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Original Investigation
June 10, 2021

Estimated Utility of the Short-term Assessment of Glaucoma Progression Model in Clinical Practice

Author Affiliations
  • 1Hamilton Glaucoma Center, Shiley Eye Institute, Viterbi Family Department of Ophthalmology, University of California, San Diego, La Jolla
  • 2Duke Eye Center, Department of Ophthalmology, Duke University, Durham, North Carolina
JAMA Ophthalmol. 2021;139(8):839-846. doi:10.1001/jamaophthalmol.2021.1812
Key Points

Question  Can a study design that evaluates current clinical practice assess glaucomatous change in a shorter than usual study period in patients with glaucoma?

Findings  In this cohort study of 178 eyes from 97 patients with glaucoma, with testing every 3 months, clinically relevant rates of retinal nerve fiber layer and visual field mean deviation change were detected in 18 months. Assuming moderate differences in the rates of change and testing every 3 months, sufficient power was demonstrated for glaucoma therapy trials with 18 months follow-up.

Meaning  In this study using frequent testing and the rate of change in retinal nerve fiber layer thickness or visual field mean deviation as the end point, the results suggest that clinical trials of glaucoma therapy can be completed within a relatively short time frame.

Abstract

Importance  Clinical trials of glaucoma therapies focused on protecting the optic nerve have required large sample sizes and lengthy follow-up to detect clinically relevant change due to its slow rate of progression. Whether shorter trials may be possible with more frequent testing and use of rate of change as the end point warrants further investigation.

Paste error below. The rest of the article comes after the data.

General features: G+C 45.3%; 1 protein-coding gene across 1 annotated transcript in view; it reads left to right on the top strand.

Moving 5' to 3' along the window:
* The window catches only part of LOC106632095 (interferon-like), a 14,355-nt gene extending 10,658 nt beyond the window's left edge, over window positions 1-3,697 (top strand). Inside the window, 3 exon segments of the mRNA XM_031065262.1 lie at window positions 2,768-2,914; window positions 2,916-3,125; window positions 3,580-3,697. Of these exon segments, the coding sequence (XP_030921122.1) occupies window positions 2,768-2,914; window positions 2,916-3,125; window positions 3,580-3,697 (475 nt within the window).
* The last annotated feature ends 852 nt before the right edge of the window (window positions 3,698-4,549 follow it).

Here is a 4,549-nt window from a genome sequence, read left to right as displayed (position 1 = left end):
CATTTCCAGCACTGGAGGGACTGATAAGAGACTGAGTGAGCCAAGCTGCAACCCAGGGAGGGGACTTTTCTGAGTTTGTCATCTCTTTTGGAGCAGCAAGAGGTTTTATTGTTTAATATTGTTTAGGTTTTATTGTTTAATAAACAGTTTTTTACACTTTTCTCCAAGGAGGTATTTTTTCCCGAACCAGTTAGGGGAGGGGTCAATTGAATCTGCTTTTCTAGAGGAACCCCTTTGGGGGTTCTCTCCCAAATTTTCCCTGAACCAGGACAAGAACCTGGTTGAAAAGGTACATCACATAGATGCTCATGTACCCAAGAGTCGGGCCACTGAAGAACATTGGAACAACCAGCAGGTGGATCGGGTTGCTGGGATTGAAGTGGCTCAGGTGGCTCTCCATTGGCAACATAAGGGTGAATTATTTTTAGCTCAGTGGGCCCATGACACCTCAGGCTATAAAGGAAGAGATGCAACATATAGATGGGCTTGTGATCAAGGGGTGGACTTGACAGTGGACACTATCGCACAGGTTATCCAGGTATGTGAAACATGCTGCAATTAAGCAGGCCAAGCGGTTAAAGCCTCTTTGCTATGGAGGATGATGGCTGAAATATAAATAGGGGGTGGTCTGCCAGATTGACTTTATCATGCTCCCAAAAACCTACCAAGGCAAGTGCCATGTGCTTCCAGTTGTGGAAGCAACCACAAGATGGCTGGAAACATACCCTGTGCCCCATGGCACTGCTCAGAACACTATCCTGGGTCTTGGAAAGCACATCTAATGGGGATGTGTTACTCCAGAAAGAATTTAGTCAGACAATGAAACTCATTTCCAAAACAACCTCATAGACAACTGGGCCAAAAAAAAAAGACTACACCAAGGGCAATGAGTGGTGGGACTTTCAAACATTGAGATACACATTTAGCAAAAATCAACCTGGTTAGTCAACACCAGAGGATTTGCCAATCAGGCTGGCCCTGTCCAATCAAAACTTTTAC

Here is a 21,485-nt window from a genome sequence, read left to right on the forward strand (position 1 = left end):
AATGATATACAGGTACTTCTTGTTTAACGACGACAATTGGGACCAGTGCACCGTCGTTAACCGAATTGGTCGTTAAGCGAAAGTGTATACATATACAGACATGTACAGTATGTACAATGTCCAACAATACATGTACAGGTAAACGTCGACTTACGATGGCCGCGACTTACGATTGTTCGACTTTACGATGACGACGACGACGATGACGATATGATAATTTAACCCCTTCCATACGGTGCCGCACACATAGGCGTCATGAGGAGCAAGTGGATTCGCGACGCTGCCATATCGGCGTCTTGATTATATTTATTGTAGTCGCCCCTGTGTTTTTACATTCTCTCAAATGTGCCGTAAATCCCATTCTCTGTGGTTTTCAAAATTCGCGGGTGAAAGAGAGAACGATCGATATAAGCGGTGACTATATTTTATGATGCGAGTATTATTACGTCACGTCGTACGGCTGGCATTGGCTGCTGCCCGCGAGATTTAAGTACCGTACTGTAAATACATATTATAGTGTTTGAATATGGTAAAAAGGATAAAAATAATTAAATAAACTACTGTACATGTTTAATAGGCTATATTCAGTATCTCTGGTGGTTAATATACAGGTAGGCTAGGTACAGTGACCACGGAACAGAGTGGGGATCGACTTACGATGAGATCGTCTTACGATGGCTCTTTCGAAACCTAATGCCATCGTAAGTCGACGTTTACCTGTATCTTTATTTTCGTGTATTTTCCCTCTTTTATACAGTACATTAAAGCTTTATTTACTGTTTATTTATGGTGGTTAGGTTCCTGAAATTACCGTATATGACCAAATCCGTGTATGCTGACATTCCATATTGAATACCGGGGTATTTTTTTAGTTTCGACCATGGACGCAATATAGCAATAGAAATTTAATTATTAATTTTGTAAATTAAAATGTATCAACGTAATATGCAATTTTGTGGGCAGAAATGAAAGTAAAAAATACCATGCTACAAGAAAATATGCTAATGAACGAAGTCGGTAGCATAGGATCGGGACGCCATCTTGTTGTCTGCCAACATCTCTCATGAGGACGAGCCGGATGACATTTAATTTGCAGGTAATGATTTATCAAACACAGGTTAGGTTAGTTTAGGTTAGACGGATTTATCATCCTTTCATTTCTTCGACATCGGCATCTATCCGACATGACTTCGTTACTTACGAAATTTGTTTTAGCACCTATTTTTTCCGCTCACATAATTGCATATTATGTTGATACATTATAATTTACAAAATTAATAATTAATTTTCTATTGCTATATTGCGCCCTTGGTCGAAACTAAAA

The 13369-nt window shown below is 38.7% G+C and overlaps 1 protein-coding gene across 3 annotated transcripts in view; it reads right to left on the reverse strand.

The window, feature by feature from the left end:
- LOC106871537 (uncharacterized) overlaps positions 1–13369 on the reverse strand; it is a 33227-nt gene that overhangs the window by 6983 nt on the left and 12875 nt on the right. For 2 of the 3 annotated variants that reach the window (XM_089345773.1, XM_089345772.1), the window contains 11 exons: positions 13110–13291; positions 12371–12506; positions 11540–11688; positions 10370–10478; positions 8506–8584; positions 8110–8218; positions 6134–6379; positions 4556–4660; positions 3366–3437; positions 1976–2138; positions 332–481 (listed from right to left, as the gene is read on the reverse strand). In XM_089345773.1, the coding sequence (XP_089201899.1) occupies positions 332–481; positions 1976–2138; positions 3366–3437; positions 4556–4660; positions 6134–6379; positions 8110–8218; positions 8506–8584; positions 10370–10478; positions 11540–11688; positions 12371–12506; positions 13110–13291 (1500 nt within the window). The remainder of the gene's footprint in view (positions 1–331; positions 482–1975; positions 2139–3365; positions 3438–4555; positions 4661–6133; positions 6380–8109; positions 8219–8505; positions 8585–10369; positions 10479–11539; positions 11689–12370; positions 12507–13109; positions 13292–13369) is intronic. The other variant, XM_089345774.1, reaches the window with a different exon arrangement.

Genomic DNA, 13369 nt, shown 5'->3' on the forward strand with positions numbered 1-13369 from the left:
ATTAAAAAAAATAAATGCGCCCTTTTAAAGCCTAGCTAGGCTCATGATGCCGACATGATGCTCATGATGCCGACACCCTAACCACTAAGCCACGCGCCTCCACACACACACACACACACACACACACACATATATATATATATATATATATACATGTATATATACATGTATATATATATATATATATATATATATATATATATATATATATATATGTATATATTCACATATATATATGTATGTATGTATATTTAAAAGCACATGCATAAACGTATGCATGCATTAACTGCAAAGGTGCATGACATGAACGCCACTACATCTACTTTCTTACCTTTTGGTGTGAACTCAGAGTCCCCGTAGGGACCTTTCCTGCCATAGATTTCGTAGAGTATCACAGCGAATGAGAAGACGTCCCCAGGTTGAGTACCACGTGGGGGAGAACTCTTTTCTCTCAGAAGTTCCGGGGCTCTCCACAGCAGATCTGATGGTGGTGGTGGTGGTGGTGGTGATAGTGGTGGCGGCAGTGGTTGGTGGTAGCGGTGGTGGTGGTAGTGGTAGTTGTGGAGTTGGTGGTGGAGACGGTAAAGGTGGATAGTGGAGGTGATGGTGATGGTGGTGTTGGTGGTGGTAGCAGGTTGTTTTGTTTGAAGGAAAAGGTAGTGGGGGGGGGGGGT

Objective  To describe the design for the Short-term Assessment of Glaucoma Progression (STAGE) model and provide guidance on sample size and power calculations for shorter clinical trials.

Design, Setting, and Participants  A cohort study of patients with mild, moderate, or advanced open-angle glaucoma recruited from the Diagnostic Innovations in Glaucoma Study at the University of California, San Diego. Enrollment began in May 2012 with follow-up for every 3 months for 2 years after baseline examination. Follow-up was concluded in September 2016. Data were analyzed from July 2019 to January 2021. Visual fields (VF) and optic coherence tomography (OCT) scans were obtained at baseline and for 2 years with visits every 3 months.

Exposures  Glaucoma was defined as glaucomatous appearing optic discs classified by disc photographs in at least 1 eye and/or repeatable VF damage at baseline.

Main Outcomes and Measures  Longitudinal rates of change in retinal nerve fiber layer (RNFL) thickness and VF mean deviation (MD) are estimated in study designs of varying length and observation frequency. Power calculations as functions of study length, observation frequency, and sample size were performed.

Results  In a total referred sample of 97 patients with mild, moderate, or advanced glaucoma (mean [SD] age, 69 [11.4] years; 50 [51.5%] were female; 19 [19.6%]), over the 2-year follow-up, the mean VF 24-2 MD slope was −0.32 dB/y (95% CI, −0.43 to −0.21 dB/y) and the mean RNFL thickness slope was −0.54 μm/y (95% CI, −0.75 to −0.32 μm/y). Sufficient power (80%) to detect similar group differences in the rate of change in both outcomes was attained with total follow-up between 18 months and 2 years and fewer than 300 total participants.

Conclusions and Relevance  In this cohort study, results from the STAGE model with reduction of the rate of progression as the end point, frequent testing, and a moderate effect size, suggest that clinical trials to test efficacy of glaucoma therapy can be completed within 18 months of follow-up and with fewer than 300 participants.

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